Capt Mark Price died in Kampala, Uganda on 23 September 1998 and was buried at Well, near Bedale in Yorkshire on 5 October 1998.

Mark Price, or Pricey to those who had the good fortune of knowing him, was a dashing, delightful and dangerous individual who really enjoyed life to the full. He was a tall, good-looking, splendid character who was very much a man of style.

Born in 1942 in Gloucestershire, he went to Radley and Sandhurst prior to joining The Queen’s Own Hussars in Detmold in May 1963. (Within 24 hours of his arrival he managed to push the station staff officer into a swimming pool, and got away with it!)

He was a keen and knowledgeable horseman, a dashing jockey who enjoyed his polo and adored his hunting. He was a most generous man who would always bail out his friends when they ran into temporary difficulties.

His best-known piece of advice, to which he adhered religiously himself, was only to worry about things that mattered in life – your family, your horse, your Regiment and your Queen. On no account was one to worry about bank managers or tailors.

Mark thoroughly enjoyed both the Regular Army and the Yorkshire Yeomanry, and most of them enjoyed him. He served with the Regiment in Germany, Catterick, Maresfield, Aden, and Sharjah and ended up as 2IC ‘B’ Squadron in Cyprus. He was a fine, caring leader and was much admired by his men.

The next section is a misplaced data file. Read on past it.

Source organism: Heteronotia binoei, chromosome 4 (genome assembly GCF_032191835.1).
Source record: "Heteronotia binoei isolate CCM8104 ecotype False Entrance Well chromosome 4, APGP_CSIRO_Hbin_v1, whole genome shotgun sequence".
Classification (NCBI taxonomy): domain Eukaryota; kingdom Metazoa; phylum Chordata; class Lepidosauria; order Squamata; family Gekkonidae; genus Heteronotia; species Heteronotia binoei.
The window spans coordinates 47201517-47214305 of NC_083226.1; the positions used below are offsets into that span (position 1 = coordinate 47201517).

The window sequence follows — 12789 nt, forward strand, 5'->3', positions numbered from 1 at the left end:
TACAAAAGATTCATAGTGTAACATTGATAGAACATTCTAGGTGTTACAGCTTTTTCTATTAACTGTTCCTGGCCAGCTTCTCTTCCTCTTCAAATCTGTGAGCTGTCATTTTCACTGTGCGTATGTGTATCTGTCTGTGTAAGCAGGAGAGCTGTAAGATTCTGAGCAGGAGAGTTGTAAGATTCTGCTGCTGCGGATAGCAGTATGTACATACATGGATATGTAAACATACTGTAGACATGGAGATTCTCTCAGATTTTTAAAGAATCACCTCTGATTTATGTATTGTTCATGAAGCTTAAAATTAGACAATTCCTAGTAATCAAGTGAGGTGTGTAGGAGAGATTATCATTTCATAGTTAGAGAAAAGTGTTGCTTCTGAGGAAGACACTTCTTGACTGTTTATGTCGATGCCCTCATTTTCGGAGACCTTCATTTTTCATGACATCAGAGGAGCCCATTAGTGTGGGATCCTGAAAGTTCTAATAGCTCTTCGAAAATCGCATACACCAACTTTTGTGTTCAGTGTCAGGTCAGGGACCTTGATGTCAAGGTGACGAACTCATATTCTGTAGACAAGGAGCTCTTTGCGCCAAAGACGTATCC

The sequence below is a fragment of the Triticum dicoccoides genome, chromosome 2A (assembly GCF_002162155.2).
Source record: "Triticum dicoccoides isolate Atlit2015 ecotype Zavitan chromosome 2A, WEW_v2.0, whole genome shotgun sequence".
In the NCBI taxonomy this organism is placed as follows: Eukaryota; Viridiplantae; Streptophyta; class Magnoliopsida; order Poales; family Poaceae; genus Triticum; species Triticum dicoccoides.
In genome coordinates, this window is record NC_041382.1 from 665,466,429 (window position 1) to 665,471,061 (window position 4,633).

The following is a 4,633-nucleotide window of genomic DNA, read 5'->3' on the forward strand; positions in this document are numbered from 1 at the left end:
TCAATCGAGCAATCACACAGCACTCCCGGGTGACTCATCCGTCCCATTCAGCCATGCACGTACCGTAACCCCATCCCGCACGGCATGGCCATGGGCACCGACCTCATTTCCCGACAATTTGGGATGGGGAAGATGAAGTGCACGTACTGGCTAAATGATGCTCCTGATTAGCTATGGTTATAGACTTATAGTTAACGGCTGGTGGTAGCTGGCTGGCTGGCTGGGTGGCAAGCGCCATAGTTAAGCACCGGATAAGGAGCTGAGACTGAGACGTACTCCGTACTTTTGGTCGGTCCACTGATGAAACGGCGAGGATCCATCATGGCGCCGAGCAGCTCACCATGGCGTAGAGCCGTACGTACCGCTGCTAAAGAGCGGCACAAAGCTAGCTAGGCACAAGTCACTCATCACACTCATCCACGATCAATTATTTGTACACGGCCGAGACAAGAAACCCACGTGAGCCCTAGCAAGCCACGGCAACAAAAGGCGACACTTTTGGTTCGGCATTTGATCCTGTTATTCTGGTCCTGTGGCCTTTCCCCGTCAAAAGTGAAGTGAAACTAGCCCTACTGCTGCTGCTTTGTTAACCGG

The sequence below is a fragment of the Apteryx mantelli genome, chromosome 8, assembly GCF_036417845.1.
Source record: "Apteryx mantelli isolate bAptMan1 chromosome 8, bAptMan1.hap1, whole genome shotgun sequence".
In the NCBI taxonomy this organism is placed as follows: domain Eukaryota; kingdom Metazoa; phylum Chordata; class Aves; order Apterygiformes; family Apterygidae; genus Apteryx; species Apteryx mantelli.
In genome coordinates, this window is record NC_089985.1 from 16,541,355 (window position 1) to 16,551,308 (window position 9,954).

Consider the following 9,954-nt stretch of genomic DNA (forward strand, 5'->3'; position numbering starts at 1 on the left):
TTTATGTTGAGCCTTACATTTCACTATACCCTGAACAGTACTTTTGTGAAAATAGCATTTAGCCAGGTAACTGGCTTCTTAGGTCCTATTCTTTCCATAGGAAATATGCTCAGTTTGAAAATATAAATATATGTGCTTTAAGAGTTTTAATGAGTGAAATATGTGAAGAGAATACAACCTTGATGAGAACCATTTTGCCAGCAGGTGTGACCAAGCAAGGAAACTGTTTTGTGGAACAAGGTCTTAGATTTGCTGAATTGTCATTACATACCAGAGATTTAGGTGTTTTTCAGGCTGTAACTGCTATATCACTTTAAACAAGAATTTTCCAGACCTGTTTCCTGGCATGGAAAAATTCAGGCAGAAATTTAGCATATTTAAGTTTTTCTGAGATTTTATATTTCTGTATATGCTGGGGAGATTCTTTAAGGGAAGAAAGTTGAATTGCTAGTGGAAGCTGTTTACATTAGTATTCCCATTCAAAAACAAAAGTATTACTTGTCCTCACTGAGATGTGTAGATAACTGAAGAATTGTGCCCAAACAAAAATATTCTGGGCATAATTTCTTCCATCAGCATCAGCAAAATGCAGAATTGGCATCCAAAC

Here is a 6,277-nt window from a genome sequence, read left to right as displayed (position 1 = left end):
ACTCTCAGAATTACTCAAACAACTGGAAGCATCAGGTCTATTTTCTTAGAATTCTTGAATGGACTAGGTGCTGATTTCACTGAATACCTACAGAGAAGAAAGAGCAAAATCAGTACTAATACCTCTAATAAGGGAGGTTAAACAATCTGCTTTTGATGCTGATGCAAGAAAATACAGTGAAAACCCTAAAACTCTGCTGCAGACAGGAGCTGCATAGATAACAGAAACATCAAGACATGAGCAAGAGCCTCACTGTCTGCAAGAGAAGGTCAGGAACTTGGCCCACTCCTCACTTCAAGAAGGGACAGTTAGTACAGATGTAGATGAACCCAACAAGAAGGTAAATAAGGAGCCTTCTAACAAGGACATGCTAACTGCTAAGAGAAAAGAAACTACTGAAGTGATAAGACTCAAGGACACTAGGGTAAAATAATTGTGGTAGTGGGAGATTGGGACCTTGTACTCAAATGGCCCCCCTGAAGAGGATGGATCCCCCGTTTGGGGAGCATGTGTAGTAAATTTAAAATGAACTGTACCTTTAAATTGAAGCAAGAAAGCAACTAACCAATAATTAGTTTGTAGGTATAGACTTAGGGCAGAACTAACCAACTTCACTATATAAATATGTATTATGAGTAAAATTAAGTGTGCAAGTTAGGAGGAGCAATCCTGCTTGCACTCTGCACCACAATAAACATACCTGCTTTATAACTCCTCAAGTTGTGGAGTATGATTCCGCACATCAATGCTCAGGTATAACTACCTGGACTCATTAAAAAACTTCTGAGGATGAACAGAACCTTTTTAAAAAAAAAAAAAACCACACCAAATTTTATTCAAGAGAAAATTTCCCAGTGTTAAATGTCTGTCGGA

There are numerous stories told about him, about his colourful activities and scrapes with higher command, but he was a professional officer, steady as a rock under fire in Aden and always keen to ensure that Regimental custom, tradition and high standards were strictly maintained.

Mark was never known for his punctuality. At one Cavalry Memorial Parade, he dashed into the Cavalry Club long after everyone else had left, and asked an ageing retainer in the hall if he could have an umbrella and a bowler hat. The brolly was no problem, but the kindly old servant disappeared down into a cellar and eventually re-emerged, covered in cobwebs, clutching a bowler hat that was equally ancient and tinged with green.

Mark set off up Piccadilly at great speed, hurdled a few crash barriers and joined the Regiment just before the saluting base. The next minute the Colonel gave ‘Eyes Right’ and Mark swept off his bowler hat only to be left with the white silk inside lining firmly clamped to the top of his head, like a Jew going to the synagogue. Princess Anne, who was taking the salute, allowed herself a very broad grin.

It was out of loyalty to his family, and particularly to his father, that he left the Regiment in late 1969 and went out to see what he could do about the family estate in Uganda. Idi Amin was chucking out all the estate owners and there was nothing Mark could do at the time. He settled in North Yorkshire, set up a game dealing business and joined the Yeomanry.

He and his wife, Lucy, hunted like dervishes with the Bedale and Zetland. When they were not hunting together they were both extremely enthusiastic partygoers and very generous hosts at the Old Vicarage.

In the late 80s, the game business had to be closed down and Mark went out to Uganda to re-establish the family lodge at Ndali estate. He worked very hard to make something of the beautiful property and, thanks to a very considerable sum of money raised by his many friends and acquaintances, he set up a successful tourist location.

Sadly, he had one or two bad bouts of malaria and then a form of hepatitis which eventually wore him down. Mark was a legendary figure among his friends. We all have very happy memories of him, the sort of memories which make you smile when you think of him. But his death was untimely. It was too early and his family will miss him greatly, as indeed we all will.

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